7 Surprising Ways to Detect and Deflect Fraud in the Workplace
It seems there is a risk of fraud around every corner in the workplace.
Fraud costs the typical organization 5% of its revenues annually.
In 2015, asset misappropriation was the most common form of occupational fraud occurring in more than 83% of cases and causing a median loss of $125,000, according to the 2016 Report to the Nations from the Association of Certified Fraud Examiners (ACFE).
Financial statement fraud occurred in less than 10% of cases and caused a median loss of $975,000.
Corruption cases accounted for 35% of cases and a median loss of $200,000.
While anti-fraud controls and detection methods like surveillance and account reconciliation target fraud risk, there are other ways workplaces can detect and deflect fraud in the workplace.
7 surprising ways to combat fraud in the workplace:
A strong anti-fraud culture helps deter staff from committing fraud. It has to start with a clear commitment by the C-suite to tackling fraud. Also, there should be a comprehensive response plan including guidelines for dealing with fraudulent behavior in the workplace.
Mobile Device Protection
Incidents of mobile fraud are on the rise, warns the 2016 LexisNexis, The True Cost of Fraud Study. One of the best ways to protect confidential information on mobile devices is to use encryption. Employees should also be aware of social engineering fraud scams that try to trick them into disclosing confidential information.
Are employees, in general, happy in their jobs? If staff is unhappy about wages, there may be feelings of resentment and indifference in the workplace... and this could trigger fraudulent activity.
A good way to deal with insider fraud is to stop it before it can start. Protect the workplace – and reduce the risk of hiring criminals – by running appropriate background checks on potential and existing employees.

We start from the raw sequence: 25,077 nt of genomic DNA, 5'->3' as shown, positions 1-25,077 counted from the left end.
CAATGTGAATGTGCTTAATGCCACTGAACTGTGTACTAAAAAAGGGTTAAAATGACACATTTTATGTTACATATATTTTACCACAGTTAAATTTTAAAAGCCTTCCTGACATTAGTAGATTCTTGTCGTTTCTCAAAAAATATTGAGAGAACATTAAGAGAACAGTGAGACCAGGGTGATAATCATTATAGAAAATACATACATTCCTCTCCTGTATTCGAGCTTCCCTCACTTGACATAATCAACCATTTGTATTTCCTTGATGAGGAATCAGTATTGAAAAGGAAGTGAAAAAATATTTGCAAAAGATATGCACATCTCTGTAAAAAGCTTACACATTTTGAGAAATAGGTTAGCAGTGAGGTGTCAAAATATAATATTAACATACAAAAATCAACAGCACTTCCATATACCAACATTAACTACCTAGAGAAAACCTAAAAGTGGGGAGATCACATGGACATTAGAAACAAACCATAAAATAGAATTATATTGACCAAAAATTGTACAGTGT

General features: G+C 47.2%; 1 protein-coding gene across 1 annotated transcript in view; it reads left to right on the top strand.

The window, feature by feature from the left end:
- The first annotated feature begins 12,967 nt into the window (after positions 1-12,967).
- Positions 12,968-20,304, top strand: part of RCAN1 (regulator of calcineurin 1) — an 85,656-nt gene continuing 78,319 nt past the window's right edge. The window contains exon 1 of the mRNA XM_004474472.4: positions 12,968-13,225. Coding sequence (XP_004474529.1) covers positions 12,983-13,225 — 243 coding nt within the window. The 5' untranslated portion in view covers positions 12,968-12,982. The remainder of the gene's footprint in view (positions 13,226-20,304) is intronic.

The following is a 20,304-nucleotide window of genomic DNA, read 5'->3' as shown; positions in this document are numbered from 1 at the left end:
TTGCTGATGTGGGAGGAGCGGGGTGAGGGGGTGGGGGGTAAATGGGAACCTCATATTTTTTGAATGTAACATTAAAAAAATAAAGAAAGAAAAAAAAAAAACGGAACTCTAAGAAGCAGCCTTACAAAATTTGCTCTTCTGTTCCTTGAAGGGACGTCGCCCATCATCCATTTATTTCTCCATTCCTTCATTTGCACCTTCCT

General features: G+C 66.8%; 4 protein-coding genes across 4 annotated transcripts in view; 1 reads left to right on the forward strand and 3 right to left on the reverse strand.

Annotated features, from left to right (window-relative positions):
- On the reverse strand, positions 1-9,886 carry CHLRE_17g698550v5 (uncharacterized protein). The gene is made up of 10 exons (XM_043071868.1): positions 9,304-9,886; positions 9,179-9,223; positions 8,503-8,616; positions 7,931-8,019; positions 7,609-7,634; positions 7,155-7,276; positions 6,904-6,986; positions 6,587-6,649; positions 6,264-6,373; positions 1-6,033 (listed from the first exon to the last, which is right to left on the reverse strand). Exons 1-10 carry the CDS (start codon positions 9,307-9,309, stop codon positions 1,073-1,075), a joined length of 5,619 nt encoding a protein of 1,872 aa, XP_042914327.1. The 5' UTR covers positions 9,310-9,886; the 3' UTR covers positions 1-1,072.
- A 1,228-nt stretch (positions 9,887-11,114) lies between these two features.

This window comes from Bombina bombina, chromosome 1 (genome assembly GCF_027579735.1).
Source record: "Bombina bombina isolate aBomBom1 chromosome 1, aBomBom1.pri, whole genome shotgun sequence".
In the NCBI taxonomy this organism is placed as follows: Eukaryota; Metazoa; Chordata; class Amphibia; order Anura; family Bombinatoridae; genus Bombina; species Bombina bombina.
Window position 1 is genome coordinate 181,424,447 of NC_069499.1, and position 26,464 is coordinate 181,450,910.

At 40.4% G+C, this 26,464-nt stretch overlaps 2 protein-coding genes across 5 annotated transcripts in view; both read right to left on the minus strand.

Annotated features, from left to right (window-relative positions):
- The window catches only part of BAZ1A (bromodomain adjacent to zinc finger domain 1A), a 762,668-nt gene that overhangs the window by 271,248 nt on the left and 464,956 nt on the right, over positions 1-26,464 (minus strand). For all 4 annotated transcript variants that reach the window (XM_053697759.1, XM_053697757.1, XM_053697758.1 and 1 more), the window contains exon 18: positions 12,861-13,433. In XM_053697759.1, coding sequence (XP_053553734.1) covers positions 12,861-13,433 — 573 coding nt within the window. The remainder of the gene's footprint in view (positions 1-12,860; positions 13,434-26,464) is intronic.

Easy ways to report
Provide anti-fraud training so employees are aware of behavioral red flags of fraud (such as financial problems, close association with a third party, and personal problems). Implement a whistle-blowing policy, and set up formal fraud reporting. In research, telephone hotlines were used 39.5% of the time, according to the Report to the Nations. But email (34%) and web-based or online forms (23.5%) together made the internet the more popular reporting method.
Even when a reporting system is in place, it’s important that a workplace empower and support whistle-blowers. What helps? In 2016 Employee Fraudscape research, 13% said ‘a commitment from the organization that they will investigate’; 11% said ‘a commitment that the organization will protect me by ensuring that my job is not affected in any way’; and 23% said ‘a commitment that my identity won’t be revealed without my consent’.
Partner with a professional document destruction company and implement a Shred-it all Policy so that all documents are securely destroyed when they are no longer needed. The policy will physically reduce the risk of fraud, and it will put the spotlight on the importance of information security in the workplace.
A fraud risk assessment can help determine the risk of fraud in your workplace. Take the Shred-it Fraud Risk Quiz and find out.